European Union Agency for Railways
FormationApril 2004 (established)
Location
Director
Josef Doppelbauer
Websiteera.europa.eu

The European Union Agency for Railways (ERA) is an agency of the European Union (EU) that sets mandatory requirements for European railways and manufacturers in the form of Technical Specifications for Interoperability (TSI), which apply to the Trans-European Rail system. The ERA publishes a document summarising the status of the TSIs.[1] The ERA sets common safety targets, common safety methods and common safety indicators, following Directive 2004/49/EC and amendments. The ERA also hosts a number of databases, among which a register of remaining, applicable national rules.

History

Prior to the establishment of the agency, the railway networks of each individual member state within the European Union had been unique and typically employing high levels of bespoke, self-developed working practices, rolling stock, and infrastructure; the requirements pertaining to safety, operations, signalling, and most elements were defined by each member state, resulting in substantial differences in various systems and thereby hundreds of factors for incompatibilities that deterred or outright prevented cross-border operations.[2] Limitations to loading gauges, differing signaling apparatus, incompatible power systems, and often arbitrary standards cumulatively acted against the competitiveness of European railway operations, particularly in comparison to the relatively lower barriers present in the competing road transport sector. European officials came to recognise the need for pan-national action to address the lack of railway interoperability; this resolve would solidify in the adoption of the Directive 96/48/EC, which pertains to the interoperability of the trans-European high-speed rail network.[2]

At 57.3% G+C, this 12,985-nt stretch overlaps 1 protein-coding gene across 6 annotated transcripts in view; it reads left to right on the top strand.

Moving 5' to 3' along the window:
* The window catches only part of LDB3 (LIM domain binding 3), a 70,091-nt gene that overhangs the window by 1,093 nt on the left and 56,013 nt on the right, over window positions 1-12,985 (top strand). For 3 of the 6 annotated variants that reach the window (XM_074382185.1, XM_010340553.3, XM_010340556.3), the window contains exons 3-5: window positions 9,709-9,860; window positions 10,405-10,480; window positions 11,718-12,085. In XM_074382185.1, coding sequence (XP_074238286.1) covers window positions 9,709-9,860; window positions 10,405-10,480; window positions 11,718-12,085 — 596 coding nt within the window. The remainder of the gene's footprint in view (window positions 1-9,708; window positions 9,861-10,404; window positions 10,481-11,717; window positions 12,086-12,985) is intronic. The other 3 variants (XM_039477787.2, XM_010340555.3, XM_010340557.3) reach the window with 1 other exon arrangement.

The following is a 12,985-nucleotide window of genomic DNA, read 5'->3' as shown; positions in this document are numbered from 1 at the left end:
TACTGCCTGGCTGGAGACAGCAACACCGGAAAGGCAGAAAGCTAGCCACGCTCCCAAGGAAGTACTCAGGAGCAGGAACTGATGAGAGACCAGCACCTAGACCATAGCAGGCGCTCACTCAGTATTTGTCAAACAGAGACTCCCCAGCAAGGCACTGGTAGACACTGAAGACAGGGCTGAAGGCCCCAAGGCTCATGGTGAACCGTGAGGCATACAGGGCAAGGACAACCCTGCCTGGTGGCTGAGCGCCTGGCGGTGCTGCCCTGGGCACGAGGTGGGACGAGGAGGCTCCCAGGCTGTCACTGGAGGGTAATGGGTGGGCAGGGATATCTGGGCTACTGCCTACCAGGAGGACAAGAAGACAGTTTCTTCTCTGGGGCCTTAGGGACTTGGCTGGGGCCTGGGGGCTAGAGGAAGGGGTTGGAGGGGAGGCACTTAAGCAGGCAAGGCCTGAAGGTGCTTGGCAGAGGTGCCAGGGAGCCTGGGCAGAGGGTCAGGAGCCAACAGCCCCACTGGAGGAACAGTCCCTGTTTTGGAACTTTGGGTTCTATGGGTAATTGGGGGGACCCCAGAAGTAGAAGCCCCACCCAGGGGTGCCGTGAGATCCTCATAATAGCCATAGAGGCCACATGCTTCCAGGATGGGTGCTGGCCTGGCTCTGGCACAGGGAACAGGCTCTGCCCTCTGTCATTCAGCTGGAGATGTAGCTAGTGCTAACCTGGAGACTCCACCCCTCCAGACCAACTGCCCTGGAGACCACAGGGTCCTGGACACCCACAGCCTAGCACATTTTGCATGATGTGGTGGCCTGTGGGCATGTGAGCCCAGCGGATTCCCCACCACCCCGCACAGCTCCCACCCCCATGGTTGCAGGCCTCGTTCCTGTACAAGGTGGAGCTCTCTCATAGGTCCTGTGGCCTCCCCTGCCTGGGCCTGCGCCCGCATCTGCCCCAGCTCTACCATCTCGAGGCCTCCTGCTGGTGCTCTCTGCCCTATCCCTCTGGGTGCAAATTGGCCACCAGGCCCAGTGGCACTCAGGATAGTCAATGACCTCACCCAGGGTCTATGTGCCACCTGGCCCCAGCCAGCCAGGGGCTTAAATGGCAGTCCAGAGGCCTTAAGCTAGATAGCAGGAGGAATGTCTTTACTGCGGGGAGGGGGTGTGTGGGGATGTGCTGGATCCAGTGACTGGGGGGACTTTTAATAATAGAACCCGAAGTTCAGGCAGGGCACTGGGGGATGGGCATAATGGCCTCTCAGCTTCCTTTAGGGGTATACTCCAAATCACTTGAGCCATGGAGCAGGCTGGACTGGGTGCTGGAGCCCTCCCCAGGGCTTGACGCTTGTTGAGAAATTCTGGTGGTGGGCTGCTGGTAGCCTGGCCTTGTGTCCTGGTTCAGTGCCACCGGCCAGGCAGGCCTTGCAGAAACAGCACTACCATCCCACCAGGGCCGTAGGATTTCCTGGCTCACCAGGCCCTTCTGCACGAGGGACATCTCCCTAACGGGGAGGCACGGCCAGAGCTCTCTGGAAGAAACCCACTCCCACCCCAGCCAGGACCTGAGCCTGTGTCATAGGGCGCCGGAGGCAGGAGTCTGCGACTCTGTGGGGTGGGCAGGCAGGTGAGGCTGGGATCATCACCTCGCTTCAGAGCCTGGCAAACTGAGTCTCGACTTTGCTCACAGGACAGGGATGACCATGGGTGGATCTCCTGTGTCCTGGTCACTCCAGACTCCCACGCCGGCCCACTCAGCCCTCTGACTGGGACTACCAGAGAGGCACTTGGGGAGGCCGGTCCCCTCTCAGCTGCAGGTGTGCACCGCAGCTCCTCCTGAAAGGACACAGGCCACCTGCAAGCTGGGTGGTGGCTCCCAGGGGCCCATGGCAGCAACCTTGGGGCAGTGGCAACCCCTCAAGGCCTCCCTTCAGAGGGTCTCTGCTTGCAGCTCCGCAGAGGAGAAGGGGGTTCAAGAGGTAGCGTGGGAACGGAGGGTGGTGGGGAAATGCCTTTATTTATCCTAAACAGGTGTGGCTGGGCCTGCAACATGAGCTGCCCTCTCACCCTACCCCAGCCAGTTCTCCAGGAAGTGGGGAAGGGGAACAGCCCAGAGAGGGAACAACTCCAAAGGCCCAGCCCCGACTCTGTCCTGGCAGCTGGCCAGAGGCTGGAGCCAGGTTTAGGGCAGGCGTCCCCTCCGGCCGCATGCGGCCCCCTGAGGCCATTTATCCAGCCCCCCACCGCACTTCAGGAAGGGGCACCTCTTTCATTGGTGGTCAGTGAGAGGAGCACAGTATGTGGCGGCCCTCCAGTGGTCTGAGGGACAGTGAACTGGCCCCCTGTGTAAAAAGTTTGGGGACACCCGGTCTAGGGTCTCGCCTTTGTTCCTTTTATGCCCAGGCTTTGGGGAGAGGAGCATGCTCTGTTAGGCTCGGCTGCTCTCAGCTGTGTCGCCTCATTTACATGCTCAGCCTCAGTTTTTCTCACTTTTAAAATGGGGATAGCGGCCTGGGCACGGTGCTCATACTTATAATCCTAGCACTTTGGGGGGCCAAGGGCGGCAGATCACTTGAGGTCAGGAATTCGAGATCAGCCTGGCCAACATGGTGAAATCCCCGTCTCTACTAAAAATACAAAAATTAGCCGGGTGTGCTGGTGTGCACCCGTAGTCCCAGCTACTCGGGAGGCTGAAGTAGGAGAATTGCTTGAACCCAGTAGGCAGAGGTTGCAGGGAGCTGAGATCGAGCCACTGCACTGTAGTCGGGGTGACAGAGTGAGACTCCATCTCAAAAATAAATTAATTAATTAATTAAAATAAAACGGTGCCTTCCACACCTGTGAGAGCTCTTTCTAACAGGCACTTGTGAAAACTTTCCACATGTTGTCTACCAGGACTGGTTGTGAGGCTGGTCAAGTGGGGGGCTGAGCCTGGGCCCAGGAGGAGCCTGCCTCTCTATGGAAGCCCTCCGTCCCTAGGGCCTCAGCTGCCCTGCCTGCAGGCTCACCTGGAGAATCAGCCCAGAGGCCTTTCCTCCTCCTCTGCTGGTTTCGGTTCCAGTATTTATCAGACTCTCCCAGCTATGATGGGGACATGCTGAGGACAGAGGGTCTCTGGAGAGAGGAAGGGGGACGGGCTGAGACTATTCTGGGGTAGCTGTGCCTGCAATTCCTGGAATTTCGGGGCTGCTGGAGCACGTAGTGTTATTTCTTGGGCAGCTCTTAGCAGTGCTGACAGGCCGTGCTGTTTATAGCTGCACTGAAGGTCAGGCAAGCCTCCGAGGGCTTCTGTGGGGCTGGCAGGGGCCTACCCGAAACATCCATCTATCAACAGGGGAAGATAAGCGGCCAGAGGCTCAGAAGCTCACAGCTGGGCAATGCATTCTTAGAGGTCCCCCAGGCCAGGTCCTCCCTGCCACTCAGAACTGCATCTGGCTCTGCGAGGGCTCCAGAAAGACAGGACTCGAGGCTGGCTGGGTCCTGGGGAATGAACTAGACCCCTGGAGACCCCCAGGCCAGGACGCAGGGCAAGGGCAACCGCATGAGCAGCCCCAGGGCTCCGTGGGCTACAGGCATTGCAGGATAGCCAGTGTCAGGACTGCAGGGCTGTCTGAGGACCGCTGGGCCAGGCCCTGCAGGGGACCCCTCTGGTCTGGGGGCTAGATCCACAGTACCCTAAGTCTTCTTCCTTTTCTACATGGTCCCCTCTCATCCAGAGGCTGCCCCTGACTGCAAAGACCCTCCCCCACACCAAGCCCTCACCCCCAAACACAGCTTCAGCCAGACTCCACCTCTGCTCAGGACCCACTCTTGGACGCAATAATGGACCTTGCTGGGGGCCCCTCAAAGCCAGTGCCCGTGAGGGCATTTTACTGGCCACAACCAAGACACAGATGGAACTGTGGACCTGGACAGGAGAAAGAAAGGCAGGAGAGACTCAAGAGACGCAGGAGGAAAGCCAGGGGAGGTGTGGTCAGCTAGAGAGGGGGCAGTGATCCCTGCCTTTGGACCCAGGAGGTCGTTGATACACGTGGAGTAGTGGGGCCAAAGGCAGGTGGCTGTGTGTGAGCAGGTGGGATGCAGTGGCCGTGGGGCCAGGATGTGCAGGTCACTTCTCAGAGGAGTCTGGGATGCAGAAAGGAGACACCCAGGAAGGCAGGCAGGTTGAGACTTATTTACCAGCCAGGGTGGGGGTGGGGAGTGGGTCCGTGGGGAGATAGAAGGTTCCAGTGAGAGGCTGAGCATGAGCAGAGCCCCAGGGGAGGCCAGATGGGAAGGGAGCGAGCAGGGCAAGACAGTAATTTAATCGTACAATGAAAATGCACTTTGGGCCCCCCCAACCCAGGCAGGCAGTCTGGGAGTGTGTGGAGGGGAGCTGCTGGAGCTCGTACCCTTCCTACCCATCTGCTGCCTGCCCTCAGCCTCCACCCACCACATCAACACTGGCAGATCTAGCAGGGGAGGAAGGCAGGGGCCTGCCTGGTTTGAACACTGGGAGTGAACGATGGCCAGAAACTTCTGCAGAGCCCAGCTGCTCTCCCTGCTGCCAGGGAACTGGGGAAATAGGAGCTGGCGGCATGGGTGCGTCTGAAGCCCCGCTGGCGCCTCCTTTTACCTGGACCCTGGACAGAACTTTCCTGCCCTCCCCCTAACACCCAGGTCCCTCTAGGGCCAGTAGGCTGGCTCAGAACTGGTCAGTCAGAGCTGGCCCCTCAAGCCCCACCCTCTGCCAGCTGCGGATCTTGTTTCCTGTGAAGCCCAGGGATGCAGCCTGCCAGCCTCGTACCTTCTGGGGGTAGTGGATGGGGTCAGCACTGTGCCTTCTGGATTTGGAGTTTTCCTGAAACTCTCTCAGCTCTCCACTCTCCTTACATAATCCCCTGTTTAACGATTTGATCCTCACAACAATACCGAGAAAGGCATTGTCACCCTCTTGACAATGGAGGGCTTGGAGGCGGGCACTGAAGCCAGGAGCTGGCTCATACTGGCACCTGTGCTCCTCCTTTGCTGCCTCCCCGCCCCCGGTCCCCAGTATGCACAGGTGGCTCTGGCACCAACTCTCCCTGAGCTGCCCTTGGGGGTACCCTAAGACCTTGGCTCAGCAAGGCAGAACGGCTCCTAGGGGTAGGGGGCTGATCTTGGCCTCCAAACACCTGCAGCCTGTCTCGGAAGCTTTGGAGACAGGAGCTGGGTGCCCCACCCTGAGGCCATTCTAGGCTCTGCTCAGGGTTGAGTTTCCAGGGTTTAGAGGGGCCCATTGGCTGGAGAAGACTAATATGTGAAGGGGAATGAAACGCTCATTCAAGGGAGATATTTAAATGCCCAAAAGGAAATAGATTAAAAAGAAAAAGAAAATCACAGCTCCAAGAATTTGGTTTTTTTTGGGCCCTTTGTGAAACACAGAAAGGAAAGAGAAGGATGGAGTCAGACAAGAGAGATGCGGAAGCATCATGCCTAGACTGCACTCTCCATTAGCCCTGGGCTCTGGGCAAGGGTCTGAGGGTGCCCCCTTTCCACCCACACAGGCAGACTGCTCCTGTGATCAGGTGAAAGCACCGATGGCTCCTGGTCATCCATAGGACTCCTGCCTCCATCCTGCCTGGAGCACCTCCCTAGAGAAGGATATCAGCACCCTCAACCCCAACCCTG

Old logo of the European Railway Agency

In successive years, additional legislation towards bolstering international cooperation and the lowering of national barriers were also implemented, such as in the Interoperability Directive of 2001 that covered the trans-European conventional rail.[2] During 2004, legislation for the creation of a new pan-European agency was passed as a part of the Second Railway Package; one years later, this organisation commenced operations as the European Railway Agency (ERA) with the principal objective of contributing to the implementation of EU legislation aimed at improving railway competitiveness by advancing interoperability of railway systems and pursuing a common approach to safety in the railway sector. The ERA were not empowered to directly modify European legislation; it instead prepares, in cooperation with industry stakeholders and the various National Safety Authorities, new and updated legislative acts and recommend their adoption to the European Commission.[3][4]

One of the ERA's most prominent long term undertakings has been the European Railway Traffic Management System (ERTMS).[5] The specifications, comprising the European Train Control System (ETCS) and the GSM-R digital radio communication system, are enforced as European legislation, part of the Technical Specifications for Interoperability (TSI) for Control Command and Signalling, published in the Official Journal of the EU.[3] By December 2010, deployment of GSM-R had taken place across in excess of 65,000km of track in Europe; operations of the system had commenced in five countries: Germany, Italy, the Netherlands, Norway and Sweden. By this point, the operations of ETCS had already begun as well on high speed railways in both Spain and Italy as well as on freight lines in the Netherlands and for international operations between Belgium and the Netherlands; contracts for the provision of in excess of 10,000km of track had been signed.[3] Under the Fourth Railway Package, the ERA was formally recognised as the ERTMS system authority; as such, the agency leads specification development and implementation.[6]